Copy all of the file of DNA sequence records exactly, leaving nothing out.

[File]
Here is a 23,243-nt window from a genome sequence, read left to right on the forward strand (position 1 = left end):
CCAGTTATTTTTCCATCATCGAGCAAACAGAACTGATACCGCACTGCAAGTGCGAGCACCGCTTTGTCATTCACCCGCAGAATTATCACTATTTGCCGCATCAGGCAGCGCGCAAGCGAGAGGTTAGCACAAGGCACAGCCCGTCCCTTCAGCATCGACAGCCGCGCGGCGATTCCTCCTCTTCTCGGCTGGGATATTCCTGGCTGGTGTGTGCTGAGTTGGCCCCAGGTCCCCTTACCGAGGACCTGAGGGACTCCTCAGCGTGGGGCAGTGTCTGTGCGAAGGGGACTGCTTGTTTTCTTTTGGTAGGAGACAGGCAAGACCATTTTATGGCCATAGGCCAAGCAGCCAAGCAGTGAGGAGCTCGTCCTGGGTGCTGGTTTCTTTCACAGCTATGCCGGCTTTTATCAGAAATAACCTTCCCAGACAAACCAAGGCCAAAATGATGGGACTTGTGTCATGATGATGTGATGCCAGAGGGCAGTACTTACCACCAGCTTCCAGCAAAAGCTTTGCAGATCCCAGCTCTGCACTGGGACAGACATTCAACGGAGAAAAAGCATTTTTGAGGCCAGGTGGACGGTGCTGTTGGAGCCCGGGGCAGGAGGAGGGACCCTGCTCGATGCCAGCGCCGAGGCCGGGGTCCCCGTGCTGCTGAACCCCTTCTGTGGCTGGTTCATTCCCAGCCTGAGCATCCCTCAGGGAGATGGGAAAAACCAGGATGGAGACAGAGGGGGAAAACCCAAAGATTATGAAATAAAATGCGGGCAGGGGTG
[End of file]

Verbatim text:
Here is a 23,243-nt window from a genome sequence, read left to right on the forward strand (position 1 = left end):
CCAGTTATTTTTCCATCATCGAGCAAACAGAACTGATACCGCACTGCAAGTGCGAGCACCGCTTTGTCATTCACCCGCAGAATTATCACTATTTGCCGCATCAGGCAGCGCGCAAGCGAGAGGTTAGCACAAGGCACAGCCCGTCCCTTCAGCATCGACAGCCGCGCGGCGATTCCTCCTCTTCTCGGCTGGGATATTCCTGGCTGGTGTGTGCTGAGTTGGCCCCAGGTCCCCTTACCGAGGACCTGAGGGACTCCTCAGCGTGGGGCAGTGTCTGTGCGAAGGGGACTGCTTGTTTTCTTTTGGTAGGAGACAGGCAAGACCATTTTATGGCCATAGGCCAAGCAGCCAAGCAGTGAGGAGCTCGTCCTGGGTGCTGGTTTCTTTCACAGCTATGCCGGCTTTTATCAGAAATAACCTTCCCAGACAAACCAAGGCCAAAATGATGGGACTTGTGTCATGATGATGTGATGCCAGAGGGCAGTACTTACCACCAGCTTCCAGCAAAAGCTTTGCAGATCCCAGCTCTGCACTGGGACAGACATTCAACGGAGAAAAAGCATTTTTGAGGCCAGGTGGACGGTGCTGTTGGAGCCCGGGGCAGGAGGAGGGACCCTGCTCGATGCCAGCGCCGAGGCCGGGGTCCCCGTGCTGCTGAACCCCTTCTGTGGCTGGTTCATTCCCAGCCTGAGCATCCCTCAGGGAGATGGGAAAAACCAGGATGGAGACAGAGGGGGAAAACCCAAAGATTATGAAATAAAATGCGGGCAGGGGTG